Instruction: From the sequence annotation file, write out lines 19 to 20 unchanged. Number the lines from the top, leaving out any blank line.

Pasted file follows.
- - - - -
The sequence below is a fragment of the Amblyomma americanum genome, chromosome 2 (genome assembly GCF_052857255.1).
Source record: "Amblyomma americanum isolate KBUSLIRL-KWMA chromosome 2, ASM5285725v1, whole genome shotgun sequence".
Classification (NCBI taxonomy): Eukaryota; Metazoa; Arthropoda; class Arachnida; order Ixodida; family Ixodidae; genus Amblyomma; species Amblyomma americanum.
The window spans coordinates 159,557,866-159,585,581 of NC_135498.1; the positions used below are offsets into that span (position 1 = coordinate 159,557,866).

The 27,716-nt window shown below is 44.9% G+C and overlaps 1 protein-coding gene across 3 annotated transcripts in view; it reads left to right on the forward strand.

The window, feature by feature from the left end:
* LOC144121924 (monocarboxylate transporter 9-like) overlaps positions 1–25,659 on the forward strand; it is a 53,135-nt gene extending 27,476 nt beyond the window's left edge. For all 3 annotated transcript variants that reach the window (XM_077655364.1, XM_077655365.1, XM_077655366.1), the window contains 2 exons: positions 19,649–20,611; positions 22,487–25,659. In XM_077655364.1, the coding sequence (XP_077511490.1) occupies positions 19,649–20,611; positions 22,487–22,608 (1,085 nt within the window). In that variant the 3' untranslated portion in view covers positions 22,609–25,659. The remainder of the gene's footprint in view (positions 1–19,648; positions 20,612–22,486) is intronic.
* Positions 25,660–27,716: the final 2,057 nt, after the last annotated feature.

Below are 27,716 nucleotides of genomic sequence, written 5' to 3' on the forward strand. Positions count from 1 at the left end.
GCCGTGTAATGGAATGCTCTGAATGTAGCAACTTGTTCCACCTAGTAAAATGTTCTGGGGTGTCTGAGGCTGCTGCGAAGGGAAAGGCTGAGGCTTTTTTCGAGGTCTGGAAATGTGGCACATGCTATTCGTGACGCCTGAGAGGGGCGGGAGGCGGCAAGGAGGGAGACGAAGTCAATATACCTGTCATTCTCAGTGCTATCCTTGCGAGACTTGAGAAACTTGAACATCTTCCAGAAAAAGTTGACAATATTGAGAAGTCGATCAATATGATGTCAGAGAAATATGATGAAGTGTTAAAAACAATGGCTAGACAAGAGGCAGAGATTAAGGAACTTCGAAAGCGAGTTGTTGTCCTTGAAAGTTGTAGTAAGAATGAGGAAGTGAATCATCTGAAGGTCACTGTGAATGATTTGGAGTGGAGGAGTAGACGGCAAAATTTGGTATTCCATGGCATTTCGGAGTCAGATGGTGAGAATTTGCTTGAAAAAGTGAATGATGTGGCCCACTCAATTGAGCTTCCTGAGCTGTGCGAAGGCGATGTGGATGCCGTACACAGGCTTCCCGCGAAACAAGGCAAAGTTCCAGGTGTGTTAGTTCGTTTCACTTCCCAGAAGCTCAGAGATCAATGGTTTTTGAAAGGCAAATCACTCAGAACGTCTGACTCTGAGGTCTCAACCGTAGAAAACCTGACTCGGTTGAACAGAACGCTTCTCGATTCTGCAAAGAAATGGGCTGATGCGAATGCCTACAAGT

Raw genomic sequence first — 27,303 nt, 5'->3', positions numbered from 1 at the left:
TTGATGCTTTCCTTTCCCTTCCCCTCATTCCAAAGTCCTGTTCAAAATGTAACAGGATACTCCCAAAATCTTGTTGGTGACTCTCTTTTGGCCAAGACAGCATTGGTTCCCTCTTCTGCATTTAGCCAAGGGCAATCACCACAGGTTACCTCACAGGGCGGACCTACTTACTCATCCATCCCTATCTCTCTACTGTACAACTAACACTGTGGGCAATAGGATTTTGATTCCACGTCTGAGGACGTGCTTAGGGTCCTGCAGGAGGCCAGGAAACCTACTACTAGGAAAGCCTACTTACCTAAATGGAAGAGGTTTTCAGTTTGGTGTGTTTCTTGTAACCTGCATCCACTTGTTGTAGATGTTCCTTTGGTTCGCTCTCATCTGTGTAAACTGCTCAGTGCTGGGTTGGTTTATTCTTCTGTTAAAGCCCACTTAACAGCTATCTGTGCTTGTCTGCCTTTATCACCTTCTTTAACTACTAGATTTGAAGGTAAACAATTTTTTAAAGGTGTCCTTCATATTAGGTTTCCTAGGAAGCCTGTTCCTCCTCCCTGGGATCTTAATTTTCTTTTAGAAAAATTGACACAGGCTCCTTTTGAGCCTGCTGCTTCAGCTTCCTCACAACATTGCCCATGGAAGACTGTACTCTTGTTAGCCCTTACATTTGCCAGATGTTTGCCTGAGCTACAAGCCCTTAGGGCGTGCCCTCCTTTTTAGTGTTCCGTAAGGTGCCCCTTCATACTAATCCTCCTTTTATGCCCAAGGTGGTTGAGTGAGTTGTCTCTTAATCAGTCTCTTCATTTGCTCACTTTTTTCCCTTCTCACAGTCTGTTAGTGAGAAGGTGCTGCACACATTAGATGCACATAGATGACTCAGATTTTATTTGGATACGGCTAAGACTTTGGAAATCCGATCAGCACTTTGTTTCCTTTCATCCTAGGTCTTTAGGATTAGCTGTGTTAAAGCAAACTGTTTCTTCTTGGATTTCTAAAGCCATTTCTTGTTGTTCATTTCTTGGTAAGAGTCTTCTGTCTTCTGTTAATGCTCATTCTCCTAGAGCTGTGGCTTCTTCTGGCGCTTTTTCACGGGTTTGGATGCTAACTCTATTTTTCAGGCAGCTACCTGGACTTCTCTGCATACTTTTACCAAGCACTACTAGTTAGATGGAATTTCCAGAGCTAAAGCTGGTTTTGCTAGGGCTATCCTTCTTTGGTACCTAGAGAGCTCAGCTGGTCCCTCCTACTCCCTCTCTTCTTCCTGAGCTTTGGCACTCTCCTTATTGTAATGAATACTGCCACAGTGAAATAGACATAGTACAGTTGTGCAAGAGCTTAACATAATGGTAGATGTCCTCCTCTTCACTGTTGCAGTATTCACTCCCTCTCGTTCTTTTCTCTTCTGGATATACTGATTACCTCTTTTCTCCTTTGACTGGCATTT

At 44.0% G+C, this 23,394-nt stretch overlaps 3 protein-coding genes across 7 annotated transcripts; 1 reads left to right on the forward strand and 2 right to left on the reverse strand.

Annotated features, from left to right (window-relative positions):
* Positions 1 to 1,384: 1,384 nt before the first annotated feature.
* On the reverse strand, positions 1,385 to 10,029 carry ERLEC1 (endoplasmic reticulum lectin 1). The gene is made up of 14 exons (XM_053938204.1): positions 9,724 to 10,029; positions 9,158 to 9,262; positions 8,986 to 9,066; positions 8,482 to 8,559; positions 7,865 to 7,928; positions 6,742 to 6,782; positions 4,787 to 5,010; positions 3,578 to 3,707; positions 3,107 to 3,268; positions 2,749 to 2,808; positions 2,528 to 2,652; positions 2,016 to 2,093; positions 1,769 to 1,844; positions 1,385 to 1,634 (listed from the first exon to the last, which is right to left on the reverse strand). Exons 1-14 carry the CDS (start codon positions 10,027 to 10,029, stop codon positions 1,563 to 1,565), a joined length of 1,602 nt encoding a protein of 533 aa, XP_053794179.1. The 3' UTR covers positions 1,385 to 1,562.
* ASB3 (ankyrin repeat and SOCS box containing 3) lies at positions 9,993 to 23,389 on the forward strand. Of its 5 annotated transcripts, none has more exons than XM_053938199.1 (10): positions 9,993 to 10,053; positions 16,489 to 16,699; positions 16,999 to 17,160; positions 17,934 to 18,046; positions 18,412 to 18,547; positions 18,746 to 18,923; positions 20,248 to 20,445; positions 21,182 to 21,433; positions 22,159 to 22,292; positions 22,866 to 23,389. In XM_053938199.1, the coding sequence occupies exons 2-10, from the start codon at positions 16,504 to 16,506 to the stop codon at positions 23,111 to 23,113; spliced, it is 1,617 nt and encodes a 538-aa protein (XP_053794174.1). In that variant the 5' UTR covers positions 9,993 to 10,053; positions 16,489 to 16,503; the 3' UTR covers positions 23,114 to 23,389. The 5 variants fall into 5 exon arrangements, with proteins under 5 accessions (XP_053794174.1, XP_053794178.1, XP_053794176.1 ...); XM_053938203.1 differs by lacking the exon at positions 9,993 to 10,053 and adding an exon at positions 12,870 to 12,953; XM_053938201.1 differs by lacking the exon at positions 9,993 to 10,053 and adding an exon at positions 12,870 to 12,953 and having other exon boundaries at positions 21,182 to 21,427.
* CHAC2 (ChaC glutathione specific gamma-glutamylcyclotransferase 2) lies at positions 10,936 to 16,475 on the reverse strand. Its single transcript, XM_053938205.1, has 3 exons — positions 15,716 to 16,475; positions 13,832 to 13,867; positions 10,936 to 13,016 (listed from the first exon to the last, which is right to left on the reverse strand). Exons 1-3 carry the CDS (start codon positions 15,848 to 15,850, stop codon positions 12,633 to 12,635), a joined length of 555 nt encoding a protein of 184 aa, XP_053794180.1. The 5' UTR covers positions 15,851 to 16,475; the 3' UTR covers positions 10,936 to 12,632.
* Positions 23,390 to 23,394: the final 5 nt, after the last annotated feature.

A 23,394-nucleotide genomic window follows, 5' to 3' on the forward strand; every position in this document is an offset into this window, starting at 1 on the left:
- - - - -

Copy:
* Positions 23,390 to 23,394: the final 5 nt, after the last annotated feature.

A 23,394-nucleotide genomic window follows, 5' to 3' on the forward strand; every position in this document is an offset into this window, starting at 1 on the left: